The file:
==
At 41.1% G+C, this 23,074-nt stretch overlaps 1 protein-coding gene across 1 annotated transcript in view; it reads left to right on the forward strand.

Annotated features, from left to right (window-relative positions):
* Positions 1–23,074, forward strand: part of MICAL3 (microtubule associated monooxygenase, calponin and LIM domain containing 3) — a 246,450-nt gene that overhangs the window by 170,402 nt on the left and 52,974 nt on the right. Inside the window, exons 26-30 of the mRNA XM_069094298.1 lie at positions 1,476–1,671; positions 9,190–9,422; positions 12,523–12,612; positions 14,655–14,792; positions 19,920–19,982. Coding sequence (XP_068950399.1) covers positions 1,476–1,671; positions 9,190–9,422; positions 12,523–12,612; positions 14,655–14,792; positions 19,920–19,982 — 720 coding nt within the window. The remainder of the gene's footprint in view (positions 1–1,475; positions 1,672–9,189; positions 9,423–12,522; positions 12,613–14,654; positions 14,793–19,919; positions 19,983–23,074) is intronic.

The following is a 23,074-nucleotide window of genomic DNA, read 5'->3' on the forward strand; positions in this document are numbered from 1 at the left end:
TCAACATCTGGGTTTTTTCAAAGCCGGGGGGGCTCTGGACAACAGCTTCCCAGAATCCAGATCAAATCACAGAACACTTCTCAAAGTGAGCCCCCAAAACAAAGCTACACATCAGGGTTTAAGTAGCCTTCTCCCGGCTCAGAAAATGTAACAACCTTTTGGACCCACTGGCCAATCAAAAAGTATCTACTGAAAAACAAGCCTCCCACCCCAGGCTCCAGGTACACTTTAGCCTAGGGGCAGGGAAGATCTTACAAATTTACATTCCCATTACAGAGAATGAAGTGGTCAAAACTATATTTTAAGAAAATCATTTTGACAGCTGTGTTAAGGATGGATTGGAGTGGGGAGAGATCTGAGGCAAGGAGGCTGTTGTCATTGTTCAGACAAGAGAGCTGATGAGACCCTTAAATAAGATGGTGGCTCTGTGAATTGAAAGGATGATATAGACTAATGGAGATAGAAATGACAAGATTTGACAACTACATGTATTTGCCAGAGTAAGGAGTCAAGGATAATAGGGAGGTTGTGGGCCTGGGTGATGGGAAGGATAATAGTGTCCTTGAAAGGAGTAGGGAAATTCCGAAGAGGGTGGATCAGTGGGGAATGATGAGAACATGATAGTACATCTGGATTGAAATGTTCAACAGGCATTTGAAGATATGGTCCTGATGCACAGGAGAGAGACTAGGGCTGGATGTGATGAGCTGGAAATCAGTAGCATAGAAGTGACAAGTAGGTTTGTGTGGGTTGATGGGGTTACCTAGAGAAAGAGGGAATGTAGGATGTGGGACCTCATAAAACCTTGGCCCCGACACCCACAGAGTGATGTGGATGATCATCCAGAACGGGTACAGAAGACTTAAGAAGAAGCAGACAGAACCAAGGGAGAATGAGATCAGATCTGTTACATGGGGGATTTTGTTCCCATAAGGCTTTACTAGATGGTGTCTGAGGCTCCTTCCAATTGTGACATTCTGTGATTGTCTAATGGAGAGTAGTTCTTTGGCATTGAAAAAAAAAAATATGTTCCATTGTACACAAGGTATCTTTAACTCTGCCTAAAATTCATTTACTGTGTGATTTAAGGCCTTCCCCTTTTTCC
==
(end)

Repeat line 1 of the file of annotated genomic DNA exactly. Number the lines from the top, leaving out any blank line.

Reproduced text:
At 41.1% G+C, this 23,074-nt stretch overlaps 1 protein-coding gene across 1 annotated transcript in view; it reads left to right on the forward strand.